– Bay Medical Center, a 300-bed hospital in the center of town, was a tumultuous mess. Staff members were frantically working on Thursday to evacuate patients just as new ones showed up at the door.

Hurricane Michael had strafed the place, blowing out windows and stripping some of the buildings in the sprawling complex down to their metal girders. Signage was strewn in the streets. Doctors, nurses and workers wandered outside, some crying, some looking for cell service.

The governor had announced that all of the patients in the hospital were to be evacuated. But by midmorning Thursday, at least 100 patients remained inside. And other residents of the ravaged city were still showing up asking for medical care only to be turned away. Wain Hall, 23, was standing with his bicycle, screaming at a security guard by the boarded-up entrance to the emergency room.

“I got a busted head, and so you refuse me medical attention here?” he said.

He lifted his ball cap to reveal matted, blood-soaked hair. “I have lost everything and everyone keeps turning us away,” he said.

As Michael bore down and then passed, some hospitals in the region closed entirely, and others evacuated their patients but kept staff in place to run overwhelmed emergency rooms. In Florida, four hospitals and 11 nursing facilities were closed, according to the Federal Emergency Management Agency.

Gov. Nathan Deal of Georgia said 35 hospitals or nursing homes in the state were without electricity and operating with generators.

Federal health officials said they were moving approximately 400 medical and public health responders into affected areas, including six disaster teams that can set up medical operations outdoors. Some were heading to an overwhelmed emergency department in Tallahassee. Other federal medical personnel were being assigned to search-and-rescue teams to triage people who were rescued.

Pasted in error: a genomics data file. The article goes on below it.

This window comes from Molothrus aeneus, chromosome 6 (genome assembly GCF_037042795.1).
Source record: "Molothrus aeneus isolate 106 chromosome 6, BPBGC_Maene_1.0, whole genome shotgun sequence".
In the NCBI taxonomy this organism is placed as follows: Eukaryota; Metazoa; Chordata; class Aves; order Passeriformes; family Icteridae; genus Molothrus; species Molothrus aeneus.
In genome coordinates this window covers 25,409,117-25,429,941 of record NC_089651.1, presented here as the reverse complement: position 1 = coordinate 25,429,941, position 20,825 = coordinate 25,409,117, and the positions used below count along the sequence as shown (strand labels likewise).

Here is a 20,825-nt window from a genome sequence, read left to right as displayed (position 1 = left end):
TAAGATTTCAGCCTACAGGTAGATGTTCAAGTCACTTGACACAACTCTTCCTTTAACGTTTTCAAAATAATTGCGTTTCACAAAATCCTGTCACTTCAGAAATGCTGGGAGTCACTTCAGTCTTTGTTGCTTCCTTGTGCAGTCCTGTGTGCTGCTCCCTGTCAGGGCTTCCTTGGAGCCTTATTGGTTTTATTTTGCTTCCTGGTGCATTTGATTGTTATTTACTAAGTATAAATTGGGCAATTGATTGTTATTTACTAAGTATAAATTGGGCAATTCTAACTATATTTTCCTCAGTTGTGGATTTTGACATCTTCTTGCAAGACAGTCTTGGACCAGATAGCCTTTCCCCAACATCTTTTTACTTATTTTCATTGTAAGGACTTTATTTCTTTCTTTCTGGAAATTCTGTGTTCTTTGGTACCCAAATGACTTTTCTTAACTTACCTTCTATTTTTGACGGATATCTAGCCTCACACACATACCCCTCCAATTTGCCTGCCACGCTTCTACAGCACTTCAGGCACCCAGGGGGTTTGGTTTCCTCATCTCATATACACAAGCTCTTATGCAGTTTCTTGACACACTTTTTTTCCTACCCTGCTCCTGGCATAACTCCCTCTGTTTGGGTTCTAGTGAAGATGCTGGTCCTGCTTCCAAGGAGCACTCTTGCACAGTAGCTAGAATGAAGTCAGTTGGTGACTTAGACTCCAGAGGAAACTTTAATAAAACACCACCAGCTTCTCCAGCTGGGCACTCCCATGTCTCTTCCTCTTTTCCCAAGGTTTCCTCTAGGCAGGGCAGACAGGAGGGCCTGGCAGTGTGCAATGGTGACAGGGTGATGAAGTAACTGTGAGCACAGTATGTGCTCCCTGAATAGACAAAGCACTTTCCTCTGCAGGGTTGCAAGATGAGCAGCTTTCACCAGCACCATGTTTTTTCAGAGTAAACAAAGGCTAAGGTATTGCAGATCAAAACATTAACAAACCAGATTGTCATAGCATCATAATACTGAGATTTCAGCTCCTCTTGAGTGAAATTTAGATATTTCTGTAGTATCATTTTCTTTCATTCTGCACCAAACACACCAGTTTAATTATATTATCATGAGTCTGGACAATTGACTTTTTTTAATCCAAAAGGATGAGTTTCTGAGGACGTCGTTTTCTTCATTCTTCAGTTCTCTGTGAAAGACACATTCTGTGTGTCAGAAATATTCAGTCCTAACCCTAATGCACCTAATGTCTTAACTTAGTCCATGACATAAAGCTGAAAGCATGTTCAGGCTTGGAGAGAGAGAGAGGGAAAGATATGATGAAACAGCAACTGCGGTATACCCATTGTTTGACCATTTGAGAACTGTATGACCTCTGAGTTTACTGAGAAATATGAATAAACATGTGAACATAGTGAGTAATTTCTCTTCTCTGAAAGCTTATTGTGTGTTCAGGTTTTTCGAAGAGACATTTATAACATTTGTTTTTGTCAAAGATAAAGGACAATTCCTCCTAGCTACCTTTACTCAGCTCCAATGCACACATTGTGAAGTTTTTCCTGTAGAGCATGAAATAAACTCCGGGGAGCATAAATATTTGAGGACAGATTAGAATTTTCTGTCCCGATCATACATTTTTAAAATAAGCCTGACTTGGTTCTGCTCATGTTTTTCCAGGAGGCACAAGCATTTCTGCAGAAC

When a storm like Michael rapidly intensifies, leaving little advance warning, it can be difficult to organize enough specialized medical transportation and patient beds to evacuate people in time, disaster experts said. Previous natural disasters, notoriously Hurricane Katrina, have left hospital and nursing home patients among the most vulnerable. In the wake of Hurricane Irma last year, a dozen residents died at a Hollywood, Fla., nursing home when temperatures spiked and the facility lost air conditioning.

When Hurricane Maria struck Puerto Rico last year, generators failed at hospitals and nursing homes during prolonged power failures, and deaths from chronic illnesses across the population climbed. Patients having medical emergencies at home are also vulnerable. Medical personnel failed to reach some patients in time after Hurricane Harvey flooded the Houston area in August last year.

Bay Medical on Thursday was running with partial electricity from its generators. But there was no water and the toilets were filling up. Windows were broken. One worker said that the fourth floor was flooded — perhaps from leaky windows or roof damage.

Dr. Brian Roake, head of the anesthesiology department, was among those who rode out the hurricane in the hospital. “It was like hell,” he said.